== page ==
Research and Resources

Explore sustainability-related research and resources here, including recently released reports, journal articles, online tools and databases. Use the left sidebar to filter resources by theme.

This thematic issue of Science for Environment Policy presents recent peer-reviewed research examining the impact of AES on European farming, with a particular focus on biodiversity and associated ecosystem services. AES have been shown to benefit a range of animals and plants by increasing the number of individuals and species. However, as with all measurements involving complex ecosystems, the findings and causal links are nuanced, and sometimes difficult to isolate.

Two-thirds of cities experiencing relative economic decline face above average flood disadvantage according to new research by Sayers and Partners for the Joseph Rowntree Foundation. The report highlights how floods interact with social vulnerability across the UK to create flood disadvantage, an issue which will be exacerbated by climate change.

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Landlines: why we need a strategic approach to land

By Robert Lyons on 14th March 2017

This new CPRE pamphlet argues that the case for a national approach to land use is more pressing than ever by showing that England’s land is under an increasing multitude of pressures. The current, fragmentary approach to land use is failing to address the problems caused by often conflicting demands: environmental degradation, rising costs and harm to health and wellbeing.

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This study is the first to quantify microplastics of any size in river sediments in the UK and links their presence to terrestrial sources including sewage and road marking paints. The study found that many fragments are derived from road marking paints - a previously undescribed source.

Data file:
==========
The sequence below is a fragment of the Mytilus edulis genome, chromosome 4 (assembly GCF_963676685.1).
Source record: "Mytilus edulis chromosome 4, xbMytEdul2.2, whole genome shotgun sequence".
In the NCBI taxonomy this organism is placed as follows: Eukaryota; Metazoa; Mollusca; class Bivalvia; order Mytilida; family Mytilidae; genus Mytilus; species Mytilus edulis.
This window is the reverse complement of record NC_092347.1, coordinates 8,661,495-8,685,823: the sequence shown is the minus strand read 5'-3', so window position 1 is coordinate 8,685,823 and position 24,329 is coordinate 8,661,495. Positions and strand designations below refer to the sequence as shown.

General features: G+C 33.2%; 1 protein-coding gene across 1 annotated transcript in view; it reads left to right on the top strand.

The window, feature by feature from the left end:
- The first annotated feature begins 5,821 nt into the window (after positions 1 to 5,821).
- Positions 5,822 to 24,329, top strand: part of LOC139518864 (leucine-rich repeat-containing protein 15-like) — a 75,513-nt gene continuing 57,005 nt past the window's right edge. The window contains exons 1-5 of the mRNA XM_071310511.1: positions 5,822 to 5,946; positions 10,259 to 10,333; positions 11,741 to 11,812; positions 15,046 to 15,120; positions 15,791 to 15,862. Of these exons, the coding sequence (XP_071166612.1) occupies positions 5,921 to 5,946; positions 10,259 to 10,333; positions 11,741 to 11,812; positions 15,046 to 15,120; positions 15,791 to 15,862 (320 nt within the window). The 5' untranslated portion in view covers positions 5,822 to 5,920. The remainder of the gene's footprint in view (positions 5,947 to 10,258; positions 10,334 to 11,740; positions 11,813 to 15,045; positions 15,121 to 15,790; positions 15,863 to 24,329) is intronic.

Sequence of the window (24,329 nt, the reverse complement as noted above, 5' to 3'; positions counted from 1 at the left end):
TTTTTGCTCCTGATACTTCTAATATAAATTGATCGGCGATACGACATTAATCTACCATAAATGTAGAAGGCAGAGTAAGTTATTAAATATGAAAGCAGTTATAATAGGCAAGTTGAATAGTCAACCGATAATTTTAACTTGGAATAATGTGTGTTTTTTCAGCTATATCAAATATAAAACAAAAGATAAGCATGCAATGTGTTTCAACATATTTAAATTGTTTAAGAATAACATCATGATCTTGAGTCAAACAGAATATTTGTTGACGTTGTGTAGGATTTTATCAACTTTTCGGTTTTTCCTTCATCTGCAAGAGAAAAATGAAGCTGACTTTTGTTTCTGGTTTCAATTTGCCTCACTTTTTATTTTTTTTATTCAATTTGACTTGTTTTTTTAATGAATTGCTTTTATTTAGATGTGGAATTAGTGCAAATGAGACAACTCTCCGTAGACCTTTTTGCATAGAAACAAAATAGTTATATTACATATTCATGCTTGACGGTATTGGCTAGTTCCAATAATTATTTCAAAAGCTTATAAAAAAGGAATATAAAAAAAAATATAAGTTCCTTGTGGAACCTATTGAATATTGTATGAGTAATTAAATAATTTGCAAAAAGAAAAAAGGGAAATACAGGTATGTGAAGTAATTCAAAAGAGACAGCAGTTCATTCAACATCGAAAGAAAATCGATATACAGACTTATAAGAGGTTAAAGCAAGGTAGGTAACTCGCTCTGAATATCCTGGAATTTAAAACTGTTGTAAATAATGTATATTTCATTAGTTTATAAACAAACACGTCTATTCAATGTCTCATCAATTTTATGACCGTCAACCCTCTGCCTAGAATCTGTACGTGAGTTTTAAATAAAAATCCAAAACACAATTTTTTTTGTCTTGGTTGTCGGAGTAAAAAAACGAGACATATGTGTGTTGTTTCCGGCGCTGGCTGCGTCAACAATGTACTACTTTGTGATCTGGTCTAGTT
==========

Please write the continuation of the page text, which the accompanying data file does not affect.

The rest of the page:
This report sets out the work done by the committee, an independent advisory to government, since March 2016. It also makes a series of recommendations to government on developing the 25 year environment plan.

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Environmental tipping points and food system dynamics

By Robert Lyons on 17th January 2017

The Global Food Security (GFS) programme has published a new report providing evidence for the existence of environmental tipping points and exploring potential consequences for global food security.

Key points include:

A new report by the Environmental Audit Committee suggests that protections for wildlife and habitats could be weaker after the UK leaves the EU if the Government doesn’t take action before, or in the early stages of the Article 50 process. The MPs looked at the legislative, trade, and financial issues and make recommendations for action to secure the future of the natural environment. They call on the Government to allow full parliamentary scrutiny of its plans for the future of environmental legislation after Brexit.

Researchers at the University of East Anglia, the University of Exeter and the James Hutton Institute have identified a set of key ‘sticking points’ that they believe inhibit consideration of the natural environment in decision-making. The briefing provides potential solutions. These include the creation of knowledge networks and the use of political ‘windows of opportunity’ such as flood incidents to get messages across. The briefing uses findings from the UK National Ecosystem Assessment, as well as more recent research undertaken by the organisations involved. 

Arctic Resilience Report

By Robert Lyons on 3rd January 2017

This report is the concluding scientific product of the Arctic Resilience Assessment, a project launched by the Swedish Chairmanship of the Arctic Council.

Housing capacity on suitable brownfield land

By Robert Lyons on 22nd November 2016

The Campaign to Protect Rural England (CPRE) has analysed the Government’s brownfield registers pilot scheme. Employing a variety of conservative methodologies, CPRE now estimates that the available data translates to a minimum of 1.1 million homes on suitable brownfield sites across England. More ambitious methodologies put the figure much higher, towards 1.4 million. This suggests that the Government has previously severely underestimated brownfield capacity.

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